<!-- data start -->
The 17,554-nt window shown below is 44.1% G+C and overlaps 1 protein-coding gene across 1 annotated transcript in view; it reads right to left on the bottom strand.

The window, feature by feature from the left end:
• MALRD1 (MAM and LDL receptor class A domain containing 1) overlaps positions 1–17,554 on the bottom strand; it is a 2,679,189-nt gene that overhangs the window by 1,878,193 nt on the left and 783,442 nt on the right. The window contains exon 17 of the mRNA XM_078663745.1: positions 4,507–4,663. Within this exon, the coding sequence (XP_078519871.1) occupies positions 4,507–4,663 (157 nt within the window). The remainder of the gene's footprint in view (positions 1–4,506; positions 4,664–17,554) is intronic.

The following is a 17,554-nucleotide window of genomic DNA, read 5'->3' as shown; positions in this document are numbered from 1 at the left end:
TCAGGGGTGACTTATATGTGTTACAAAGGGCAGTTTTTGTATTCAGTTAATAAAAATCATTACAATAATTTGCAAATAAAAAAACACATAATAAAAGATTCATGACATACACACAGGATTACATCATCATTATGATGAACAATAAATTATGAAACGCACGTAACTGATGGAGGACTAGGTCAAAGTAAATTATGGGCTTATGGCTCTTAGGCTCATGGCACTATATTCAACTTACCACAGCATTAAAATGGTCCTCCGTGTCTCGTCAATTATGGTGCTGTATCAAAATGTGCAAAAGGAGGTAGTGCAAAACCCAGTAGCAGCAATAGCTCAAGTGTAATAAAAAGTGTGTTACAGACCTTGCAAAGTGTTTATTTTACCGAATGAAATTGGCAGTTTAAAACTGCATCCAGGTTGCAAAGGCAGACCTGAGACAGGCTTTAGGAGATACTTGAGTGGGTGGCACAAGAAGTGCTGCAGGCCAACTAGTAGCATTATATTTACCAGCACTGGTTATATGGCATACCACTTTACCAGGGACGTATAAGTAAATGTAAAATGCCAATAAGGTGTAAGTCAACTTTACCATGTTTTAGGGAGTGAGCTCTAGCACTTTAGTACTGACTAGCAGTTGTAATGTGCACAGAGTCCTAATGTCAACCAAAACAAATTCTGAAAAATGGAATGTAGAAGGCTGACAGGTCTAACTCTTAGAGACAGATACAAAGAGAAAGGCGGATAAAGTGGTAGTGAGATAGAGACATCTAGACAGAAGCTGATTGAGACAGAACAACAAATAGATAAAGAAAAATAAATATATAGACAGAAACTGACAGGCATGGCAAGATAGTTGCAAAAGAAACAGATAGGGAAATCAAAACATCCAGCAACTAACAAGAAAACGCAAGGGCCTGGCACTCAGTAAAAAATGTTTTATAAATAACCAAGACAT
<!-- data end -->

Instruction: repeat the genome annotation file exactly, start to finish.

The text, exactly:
The 17,554-nt window shown below is 44.1% G+C and overlaps 1 protein-coding gene across 1 annotated transcript in view; it reads right to left on the bottom strand.

The window, feature by feature from the left end:
• MALRD1 (MAM and LDL receptor class A domain containing 1) overlaps positions 1–17,554 on the bottom strand; it is a 2,679,189-nt gene that overhangs the window by 1,878,193 nt on the left and 783,442 nt on the right. The window contains exon 17 of the mRNA XM_078663745.1: positions 4,507–4,663. Within this exon, the coding sequence (XP_078519871.1) occupies positions 4,507–4,663 (157 nt within the window). The remainder of the gene's footprint in view (positions 1–4,506; positions 4,664–17,554) is intronic.

The following is a 17,554-nucleotide window of genomic DNA, read 5'->3' as shown; positions in this document are numbered from 1 at the left end:
TCAGGGGTGACTTATATGTGTTACAAAGGGCAGTTTTTGTATTCAGTTAATAAAAATCATTACAATAATTTGCAAATAAAAAAACACATAATAAAAGATTCATGACATACACACAGGATTACATCATCATTATGATGAACAATAAATTATGAAACGCACGTAACTGATGGAGGACTAGGTCAAAGTAAATTATGGGCTTATGGCTCTTAGGCTCATGGCACTATATTCAACTTACCACAGCATTAAAATGGTCCTCCGTGTCTCGTCAATTATGGTGCTGTATCAAAATGTGCAAAAGGAGGTAGTGCAAAACCCAGTAGCAGCAATAGCTCAAGTGTAATAAAAAGTGTGTTACAGACCTTGCAAAGTGTTTATTTTACCGAATGAAATTGGCAGTTTAAAACTGCATCCAGGTTGCAAAGGCAGACCTGAGACAGGCTTTAGGAGATACTTGAGTGGGTGGCACAAGAAGTGCTGCAGGCCAACTAGTAGCATTATATTTACCAGCACTGGTTATATGGCATACCACTTTACCAGGGACGTATAAGTAAATGTAAAATGCCAATAAGGTGTAAGTCAACTTTACCATGTTTTAGGGAGTGAGCTCTAGCACTTTAGTACTGACTAGCAGTTGTAATGTGCACAGAGTCCTAATGTCAACCAAAACAAATTCTGAAAAATGGAATGTAGAAGGCTGACAGGTCTAACTCTTAGAGACAGATACAAAGAGAAAGGCGGATAAAGTGGTAGTGAGATAGAGACATCTAGACAGAAGCTGATTGAGACAGAACAACAAATAGATAAAGAAAAATAAATATATAGACAGAAACTGACAGGCATGGCAAGATAGTTGCAAAAGAAACAGATAGGGAAATCAAAACATCCAGCAACTAACAAGAAAACGCAAGGGCCTGGCACTCAGTAAAAAATGTTTTATAAATAACCAAGACAT